SB Nation has brought you the top Daily Fantasy options each week of the preseason, regular season and playoffs. Now, we are down to the final NFL DFS contest of the 2017-18 season and it is a whole new ballgame on DraftKings. Historically, the only way a DFS contest could be run -- in any sport – is with a minimum of two games to choose from. For events like the NBA Finals and World Series, this means combining games over a two-game span to make the contest legal.
As you may have noticed during the early playoff weekends, DraftKings began offering one-game contests called “Showdowns,” which features a six-player lineup, instead of the usual nine, and for the first time on DraftKings, requires the selection of individual defensive players.
In the Showdown option, users select four offensive players – either 2-and-2 or 3-and-1 from the two teams – and two defensive players, regardless of team, with a salary cap of $50,000. Offensive points are awarded as they would be in a regular multi-team contest. The defensive players earn points for tackles (1), assists (.5), sacks (5), interceptions and fumble recoveries (3), forcing a fumble (3), defending a pass (1.5), safties (10) and the usual six for defensive or special teams touchdowns. Individual players also earn 10 points for a blocked kick and two points for returning a two-point conversion.
So, clearly, picking the right defensive players – ranging from $5,100 to $2,000 in salary – is a key component. In this case – and in most cases, I suspect – the “right” defenders are not necessarily the most expensive. In fact, selecting two defenders combining for roughly $6,000 in salary allows for almost limitless combinations on offense, including using both Tom Brady ($15,500) and Nick Foles ($12,800) in the same lineup, without having to reach for risky, cheap plays.
Two of my favorite defensive plays in this game are the Patriots’ slot DB Eric Rowe ($2,300) and Eagles slot corner Patrick Robinson ($3,500), who should be two of the busiest defenders in this game, racking up tackles and pass defenses – and if we get lucky, a pick-six.
Although it figures to be popular, I think the top overall strategy on offense calls for using three Patriots and Foles, as the Pats should be able to score points – maybe not at will, but enough to produce 3 or 4 touchdowns and a boatload of yards in a pass-heavy, no-huddle attack, which also puts Foles in a pass-first game script.
The key is finding the right three Patriots to target. Brady pretty much has to be on the roster, as his $15,500 salary is actually not as prohibitive as it seems, especially if we decide early on to fade Rob Gronkowski ($12,400), a bit of a wild card because of his concussion and the strength of the Eagles’ defense against tight ends.
Because the Patriots are a good bet to throw a lot of no-huddle at the Eagles, as well as utilizing quick throws to neutralize the Eagles’ pass rush, Dion Lewis ($8.900) could be set up for a monster game as the dual-threat option that has shredded opponents over the past five weeks.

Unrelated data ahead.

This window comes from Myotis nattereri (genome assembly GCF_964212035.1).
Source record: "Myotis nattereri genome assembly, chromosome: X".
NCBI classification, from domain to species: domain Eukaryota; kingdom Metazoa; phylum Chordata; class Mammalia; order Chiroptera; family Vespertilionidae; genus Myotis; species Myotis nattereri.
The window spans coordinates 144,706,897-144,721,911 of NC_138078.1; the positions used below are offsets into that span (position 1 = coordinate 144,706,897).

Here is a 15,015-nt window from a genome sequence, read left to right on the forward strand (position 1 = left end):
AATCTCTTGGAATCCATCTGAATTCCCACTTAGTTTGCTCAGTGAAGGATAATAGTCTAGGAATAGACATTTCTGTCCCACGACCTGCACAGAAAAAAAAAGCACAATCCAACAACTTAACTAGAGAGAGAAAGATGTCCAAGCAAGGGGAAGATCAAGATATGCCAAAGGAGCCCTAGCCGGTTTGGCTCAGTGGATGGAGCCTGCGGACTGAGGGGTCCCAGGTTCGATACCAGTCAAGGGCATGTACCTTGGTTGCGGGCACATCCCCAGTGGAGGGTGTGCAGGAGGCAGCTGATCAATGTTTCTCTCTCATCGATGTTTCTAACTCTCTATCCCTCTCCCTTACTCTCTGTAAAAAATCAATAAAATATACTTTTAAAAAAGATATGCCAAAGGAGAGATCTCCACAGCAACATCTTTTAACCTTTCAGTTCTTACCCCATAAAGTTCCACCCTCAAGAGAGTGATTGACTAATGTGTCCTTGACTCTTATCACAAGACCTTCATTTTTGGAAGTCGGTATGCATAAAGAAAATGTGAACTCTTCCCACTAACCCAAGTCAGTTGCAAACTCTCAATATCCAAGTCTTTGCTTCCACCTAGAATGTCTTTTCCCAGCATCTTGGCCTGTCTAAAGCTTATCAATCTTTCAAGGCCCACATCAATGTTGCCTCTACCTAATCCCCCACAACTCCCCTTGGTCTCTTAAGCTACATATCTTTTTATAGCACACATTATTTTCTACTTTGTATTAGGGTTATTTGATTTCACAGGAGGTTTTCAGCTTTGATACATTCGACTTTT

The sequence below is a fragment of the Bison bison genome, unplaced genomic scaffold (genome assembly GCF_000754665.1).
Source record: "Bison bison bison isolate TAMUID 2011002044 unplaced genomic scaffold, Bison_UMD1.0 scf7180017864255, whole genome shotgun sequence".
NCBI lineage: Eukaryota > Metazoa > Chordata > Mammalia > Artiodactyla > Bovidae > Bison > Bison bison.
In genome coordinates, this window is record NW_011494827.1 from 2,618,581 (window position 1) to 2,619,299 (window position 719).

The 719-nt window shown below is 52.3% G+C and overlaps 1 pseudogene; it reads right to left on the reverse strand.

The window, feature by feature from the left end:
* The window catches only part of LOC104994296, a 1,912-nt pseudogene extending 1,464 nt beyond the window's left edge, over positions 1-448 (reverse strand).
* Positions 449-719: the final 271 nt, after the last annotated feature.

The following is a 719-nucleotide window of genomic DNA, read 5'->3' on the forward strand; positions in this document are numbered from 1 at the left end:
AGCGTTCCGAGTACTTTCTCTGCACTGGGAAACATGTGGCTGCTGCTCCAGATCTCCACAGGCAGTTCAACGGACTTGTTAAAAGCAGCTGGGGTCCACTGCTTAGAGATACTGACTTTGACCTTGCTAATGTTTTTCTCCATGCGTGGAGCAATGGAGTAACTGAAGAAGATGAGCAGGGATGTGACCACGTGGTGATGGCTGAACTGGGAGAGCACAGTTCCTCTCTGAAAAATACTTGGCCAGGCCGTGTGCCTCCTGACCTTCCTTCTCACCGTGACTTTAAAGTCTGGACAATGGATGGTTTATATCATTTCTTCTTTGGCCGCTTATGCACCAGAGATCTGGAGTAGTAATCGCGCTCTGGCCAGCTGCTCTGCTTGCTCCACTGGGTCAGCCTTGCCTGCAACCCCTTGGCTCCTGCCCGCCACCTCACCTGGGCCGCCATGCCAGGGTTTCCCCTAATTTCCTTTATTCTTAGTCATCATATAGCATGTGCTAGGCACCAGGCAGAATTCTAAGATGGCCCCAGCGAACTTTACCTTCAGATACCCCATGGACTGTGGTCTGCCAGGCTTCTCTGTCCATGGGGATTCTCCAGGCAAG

The Patriots’ receiver who intrigues me the most in this game is Chris Hogan ($6,400), who appears to be over his injury problems and has the best draw of Eagles’ cornerbacks in Jalen Mills ($4,000). Mr. January, Danny Amendola ($9,500), actually has the toughest matchup against Robinson. I think Robinson wins this matchup, which is why I like him as a defensive play. But that also works for this particular lineup construction, as Hogan should benefit from his easier matchup – the Patriots always target the top weakness on the opposing defense – and that brings Mills ($4,000) into the conversation as a defender to pair with Rowe.
Brady-Lewis-Hogan-Foles-Mills-Rowe = $49,900 out of $50,000.
The contrarian offensive stack is going to be PHI-3/NE-1. Foles is automatic in this scenario. And Brady is still the top Pats option. But what of the other two Eagles on offense?
Nelson Agholor ($7,400) has the best matchup of all the Eagles pass catchers against Rowe, who grades out as the worst of the Patriots’ defensive backs. The top target for Foles this postseason has been Zach Ertz ($9,300), but the Patriots have been one of the better teams in the league at defending the tight end, so even a lot of looks doesn’t guarantee a big game for Ertz.
Agholor has underwhelmed in the Eagles’ two postseason games, which could serve to depress his ownership. I think he is going to emerge as the top target for Foles because of his matchup in the slot. He also offers a steep discount from Ertz and Alshon Jeffery ($10,000), who has a brutal matchup against Stephon Gilmore ($3,700).
The other top target on the Eagles’ side is Jay Ajayi ($8,300), who has been coming on in the touch department since late in the regular season and is the top option as the pass-catching back against a Patriots defense that has had its issues in that department. Corey Clement ($4,300) would be a deep sleeper pick because of his pass-catching ability, but at $8,300, Ajayi is thrifty enough to roster at a higher guarantee of carries and targets.
If you are going to go heavy on Philly, it’s Foles-Ajayi-Agholor, then bring it back with Brady. That leaves you $6,000 for your two defensive players. As we said, Rowe is $2,300, and if we’re using this lineup because of the game-script, Rowe should be targeted heavily, increasing his opportunity for tackles, pass defenses and interceptions. You don’t lose points for allowing production to offensive players, so even if Agholor goes off (as we hope he does in this lineup construction), as long as Rowe can make 3-4 tackles and knock down 3-4 passes, he’s going to get a baseline of 7-8 points, and that’s just fine at his salary.
The remaining $3,700 can go to Robinson, who, like Rowe, should be busy defending the red-hot Amendola in the slot, or Gilmore, who had a terrific game against the Jags in the AFC Championship.